Dalian iron ore futures jump as Tangshan mills resume production
Benchmark iron ore futures in China jumped more than 5% on Monday, fuelled by rising demand as mills in steel hub Tangshan resumed production after the country’s party centenary.
Steel output at some producers was restricted due to the Communist Party’s 100th anniversary and environmental-related policies, sending down utilisation rates of blast furnaces at 247 mills across China to 81.01% as of July 2 from a week earlier, according to Mysteel consultancy.
“As Tangshan resumed production, short-term demand will return to pre-centenary level,” analysts at SinoSteel Futures wrote in a note, adding that overall demand was still weakened by steel cut policies.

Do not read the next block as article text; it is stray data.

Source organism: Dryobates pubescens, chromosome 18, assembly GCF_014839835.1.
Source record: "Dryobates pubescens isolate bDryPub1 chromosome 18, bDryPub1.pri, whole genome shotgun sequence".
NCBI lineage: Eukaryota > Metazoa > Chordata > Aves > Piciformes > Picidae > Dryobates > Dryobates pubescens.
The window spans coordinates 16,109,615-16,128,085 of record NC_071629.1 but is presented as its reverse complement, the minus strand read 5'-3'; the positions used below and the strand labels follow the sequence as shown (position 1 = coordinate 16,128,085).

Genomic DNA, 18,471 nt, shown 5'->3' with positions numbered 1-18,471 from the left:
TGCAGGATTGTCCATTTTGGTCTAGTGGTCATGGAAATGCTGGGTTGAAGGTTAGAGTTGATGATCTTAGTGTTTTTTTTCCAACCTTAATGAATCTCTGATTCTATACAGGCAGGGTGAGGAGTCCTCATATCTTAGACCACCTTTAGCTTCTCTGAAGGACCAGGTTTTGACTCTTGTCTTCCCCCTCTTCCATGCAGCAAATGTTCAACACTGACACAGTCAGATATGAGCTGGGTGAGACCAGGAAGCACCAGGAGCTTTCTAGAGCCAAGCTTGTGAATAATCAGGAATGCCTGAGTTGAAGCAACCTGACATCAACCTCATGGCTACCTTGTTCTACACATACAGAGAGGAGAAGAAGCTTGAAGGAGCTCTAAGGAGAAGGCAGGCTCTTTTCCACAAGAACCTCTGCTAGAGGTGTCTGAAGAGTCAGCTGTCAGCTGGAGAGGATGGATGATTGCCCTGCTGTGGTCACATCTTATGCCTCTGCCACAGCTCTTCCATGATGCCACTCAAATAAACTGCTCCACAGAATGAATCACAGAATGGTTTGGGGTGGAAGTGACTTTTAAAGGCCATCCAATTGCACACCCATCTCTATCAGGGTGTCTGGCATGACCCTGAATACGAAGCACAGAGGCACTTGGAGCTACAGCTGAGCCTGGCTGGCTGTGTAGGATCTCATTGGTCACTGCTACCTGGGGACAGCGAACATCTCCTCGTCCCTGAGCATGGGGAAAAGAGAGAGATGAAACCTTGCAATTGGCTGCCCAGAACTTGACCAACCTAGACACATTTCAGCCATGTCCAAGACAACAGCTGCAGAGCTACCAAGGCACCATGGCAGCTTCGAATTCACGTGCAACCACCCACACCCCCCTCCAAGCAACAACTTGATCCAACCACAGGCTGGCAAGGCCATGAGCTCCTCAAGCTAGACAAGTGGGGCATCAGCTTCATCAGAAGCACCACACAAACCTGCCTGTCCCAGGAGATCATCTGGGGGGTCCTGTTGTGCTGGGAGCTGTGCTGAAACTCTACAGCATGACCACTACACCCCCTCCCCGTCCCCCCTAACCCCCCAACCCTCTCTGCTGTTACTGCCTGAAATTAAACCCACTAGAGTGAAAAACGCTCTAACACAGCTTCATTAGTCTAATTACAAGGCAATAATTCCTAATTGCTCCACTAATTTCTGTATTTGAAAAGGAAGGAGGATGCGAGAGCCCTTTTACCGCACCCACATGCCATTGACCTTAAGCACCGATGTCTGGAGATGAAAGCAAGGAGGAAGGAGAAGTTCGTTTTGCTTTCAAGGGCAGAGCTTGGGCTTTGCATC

The most-traded iron ore futures on the Dalian Commodity Exchange, for September delivery, soared as much as 5.6% to 1,226 yuan ($189.80) per tonne, the highest level since June 11. They closed up 5.5% at 1,225 yuan.
Spot prices of iron ore with 62% iron content for delivery to China dipped $0.5 to $217.5 a tonne on Friday, according to SteelHome consultancy.
Other steelmaking ingredients also gained. Dalian coking coal futures rose 3.1% to 1,971 yuan a tonne and coke futures increased 3.5% to 2,682 yuan per tonne.
Steel prices on the Shanghai Futures Exchange gained as well.
Construction rebar for October delivery rose 2.1% to 5,222 yuan per tonne.
Hot rolled coils were up 1.6% at 5,494 yuan a tonne.
Steel supply is facing increasing pressure recently as some areas have stepped up output-cut plans while some mills are facing losses, analysts at Haitong Futures said in a note.
“However, current demand is obviously at off-peak season… (we) expect steel prices will remain range-bound fluctuations,” they added.
Shanghai stainless steel futures for August delivery rose 1.3% to 16,665 yuan per tonne.
Source: Reuters (Reporting by Min Zhang and Shivani Singh; Editing by Amy Caren Daniel)